There are some eerie similarities between the years that preceded World War II and the time we are currently living in.
In February of 1938, Nazi Germany seized control of Austria because it viewed Austria as part of Germany. Later that year, Hitler threatened to invade Czechoslovakia, prompting the U.K. and France to appease Germany by allowing it to take the Sudetenland region of Czechoslovakia. The architect of this appeasement approach, British Prime Minister Neville Chamberlain, was greeted with cheers when he landed in London, saying the agreement brought “peace for our time.”
A few months after taking Sudetenland, Hitler broke his promises and invaded the rest of Czechoslovakia. Just a few months after that Nazi Germany invaded Poland, sparking World War II. Interestingly enough, the Soviet Union made a deal with Hitler to take half of Poland for itself, and to not attack Germany — a so-called non-aggression pact. Just like Chamberlain, Stalin would later regret making deals with Hitler when Germany broke the pact and invaded the Soviet Union less than two years later.
Before World War II, Japan had also built up its military and had also invaded its neighbors’ territories, starting with Manchuria in 1931. When the world war finally broke out, Japan would seize vast parts of Asia, including the Philippines.
Now that another large conflict is looming over the issue of Taiwan, which lies just 140 kilometers north of the Philippines’ northernmost province, it would make sense that the Philippines would see the need to prepare to repel invading forces when the rules of peace make way for the rules of war — just in case.
Unfortunately for the Philippines, its northernmost Batanes islands lie smack-bang in the middle of the Luzon Strait, the oceanic divide between the Philippines and Taiwan. In addition, the 140-kilometer gap between the Batanes islands and Taiwan, called the Bashi Channel, would be one of the most strategically valuable channels in a conflict over Taiwan.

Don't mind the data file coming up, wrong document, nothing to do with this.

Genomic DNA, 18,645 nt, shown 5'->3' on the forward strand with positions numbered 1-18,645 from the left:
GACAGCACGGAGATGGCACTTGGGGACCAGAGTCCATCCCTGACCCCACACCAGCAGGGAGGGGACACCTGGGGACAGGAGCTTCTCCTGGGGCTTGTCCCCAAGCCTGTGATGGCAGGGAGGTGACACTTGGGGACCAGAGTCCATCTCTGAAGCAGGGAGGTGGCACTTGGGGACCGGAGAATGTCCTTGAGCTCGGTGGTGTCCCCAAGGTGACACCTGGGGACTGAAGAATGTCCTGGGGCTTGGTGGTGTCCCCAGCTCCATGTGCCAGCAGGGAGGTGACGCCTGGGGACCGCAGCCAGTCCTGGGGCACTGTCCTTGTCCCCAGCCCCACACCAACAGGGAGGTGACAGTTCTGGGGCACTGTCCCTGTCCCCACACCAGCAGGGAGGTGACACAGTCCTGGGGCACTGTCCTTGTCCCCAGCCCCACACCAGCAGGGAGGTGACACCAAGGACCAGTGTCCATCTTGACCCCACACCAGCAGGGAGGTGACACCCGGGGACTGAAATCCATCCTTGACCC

Jay Batongbacal, a maritime affairs expert at the University of the Philippines, told Reuters last week, “If I were a Chinese strategist, I would want to take the Batanes at minimum in order to ensure control of the Luzon straits and use the island to prevent the approach of adversary naval forces.” The rest of the Philippines is also right next to the West Philippine Sea, which China calls the South China Sea — a waterway where China has become increasingly aggressive toward Philippine fishing boats and coast guard ships around contested reefs and shoals. China has also built large military bases on a number of these contested reefs.
Because of its own strategic value, and the likelihood that a war over Taiwan would spill over to its own shores, the Philippines is currently rebuilding its military and political relations with the U.S. This relationship deteriorated significantly during the presidency of Rodrigo Duterte, who led the country from 2016 to 2022. Duterte largely turned his back on the U.S. and pursued friendship with China. He was succeeded in 2022 by Ferdinand Marcos Jr., who has shown a renewed interest in building ties with the U.S.